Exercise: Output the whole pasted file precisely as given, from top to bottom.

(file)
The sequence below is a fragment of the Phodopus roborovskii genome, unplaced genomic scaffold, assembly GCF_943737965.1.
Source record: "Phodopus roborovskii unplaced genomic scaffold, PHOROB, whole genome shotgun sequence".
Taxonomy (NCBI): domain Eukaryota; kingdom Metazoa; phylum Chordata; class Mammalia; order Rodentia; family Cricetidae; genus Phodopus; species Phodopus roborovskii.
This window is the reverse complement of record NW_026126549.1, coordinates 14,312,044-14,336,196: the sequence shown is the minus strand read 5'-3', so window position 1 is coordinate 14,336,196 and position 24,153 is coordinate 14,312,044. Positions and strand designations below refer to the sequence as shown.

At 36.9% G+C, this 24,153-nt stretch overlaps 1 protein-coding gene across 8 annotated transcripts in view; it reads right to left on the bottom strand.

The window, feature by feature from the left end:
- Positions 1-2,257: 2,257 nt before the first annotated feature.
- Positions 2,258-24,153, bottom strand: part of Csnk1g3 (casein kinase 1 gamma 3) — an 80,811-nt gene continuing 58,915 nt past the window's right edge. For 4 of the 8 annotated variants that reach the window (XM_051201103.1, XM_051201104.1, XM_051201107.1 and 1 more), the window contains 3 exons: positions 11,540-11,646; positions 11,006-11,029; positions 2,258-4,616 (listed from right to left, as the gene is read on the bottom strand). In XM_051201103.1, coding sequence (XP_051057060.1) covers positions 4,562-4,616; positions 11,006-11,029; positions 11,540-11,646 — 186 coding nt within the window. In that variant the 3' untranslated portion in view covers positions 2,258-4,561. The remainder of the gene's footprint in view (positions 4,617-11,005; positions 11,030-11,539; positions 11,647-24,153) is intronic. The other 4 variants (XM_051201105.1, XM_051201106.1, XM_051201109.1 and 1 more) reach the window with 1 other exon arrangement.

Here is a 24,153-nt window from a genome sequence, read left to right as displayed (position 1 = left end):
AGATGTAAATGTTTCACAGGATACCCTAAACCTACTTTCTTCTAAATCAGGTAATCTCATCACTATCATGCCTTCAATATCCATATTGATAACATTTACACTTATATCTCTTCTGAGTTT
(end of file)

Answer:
The sequence below is a fragment of the Phodopus roborovskii genome, unplaced genomic scaffold, assembly GCF_943737965.1.
Source record: "Phodopus roborovskii unplaced genomic scaffold, PHOROB, whole genome shotgun sequence".
Taxonomy (NCBI): domain Eukaryota; kingdom Metazoa; phylum Chordata; class Mammalia; order Rodentia; family Cricetidae; genus Phodopus; species Phodopus roborovskii.
This window is the reverse complement of record NW_026126549.1, coordinates 14,312,044-14,336,196: the sequence shown is the minus strand read 5'-3', so window position 1 is coordinate 14,336,196 and position 24,153 is coordinate 14,312,044. Positions and strand designations below refer to the sequence as shown.

At 36.9% G+C, this 24,153-nt stretch overlaps 1 protein-coding gene across 8 annotated transcripts in view; it reads right to left on the bottom strand.

The window, feature by feature from the left end:
- Positions 1-2,257: 2,257 nt before the first annotated feature.
- Positions 2,258-24,153, bottom strand: part of Csnk1g3 (casein kinase 1 gamma 3) — an 80,811-nt gene continuing 58,915 nt past the window's right edge. For 4 of the 8 annotated variants that reach the window (XM_051201103.1, XM_051201104.1, XM_051201107.1 and 1 more), the window contains 3 exons: positions 11,540-11,646; positions 11,006-11,029; positions 2,258-4,616 (listed from right to left, as the gene is read on the bottom strand). In XM_051201103.1, coding sequence (XP_051057060.1) covers positions 4,562-4,616; positions 11,006-11,029; positions 11,540-11,646 — 186 coding nt within the window. In that variant the 3' untranslated portion in view covers positions 2,258-4,561. The remainder of the gene's footprint in view (positions 4,617-11,005; positions 11,030-11,539; positions 11,647-24,153) is intronic. The other 4 variants (XM_051201105.1, XM_051201106.1, XM_051201109.1 and 1 more) reach the window with 1 other exon arrangement.

Here is a 24,153-nt window from a genome sequence, read left to right as displayed (position 1 = left end):
AGATGTAAATGTTTCACAGGATACCCTAAACCTACTTTCTTCTAAATCAGGTAATCTCATCACTATCATGCCTTCAATATCCATATTGATAACATTTACACTTATATCTCTTCTGAGTTT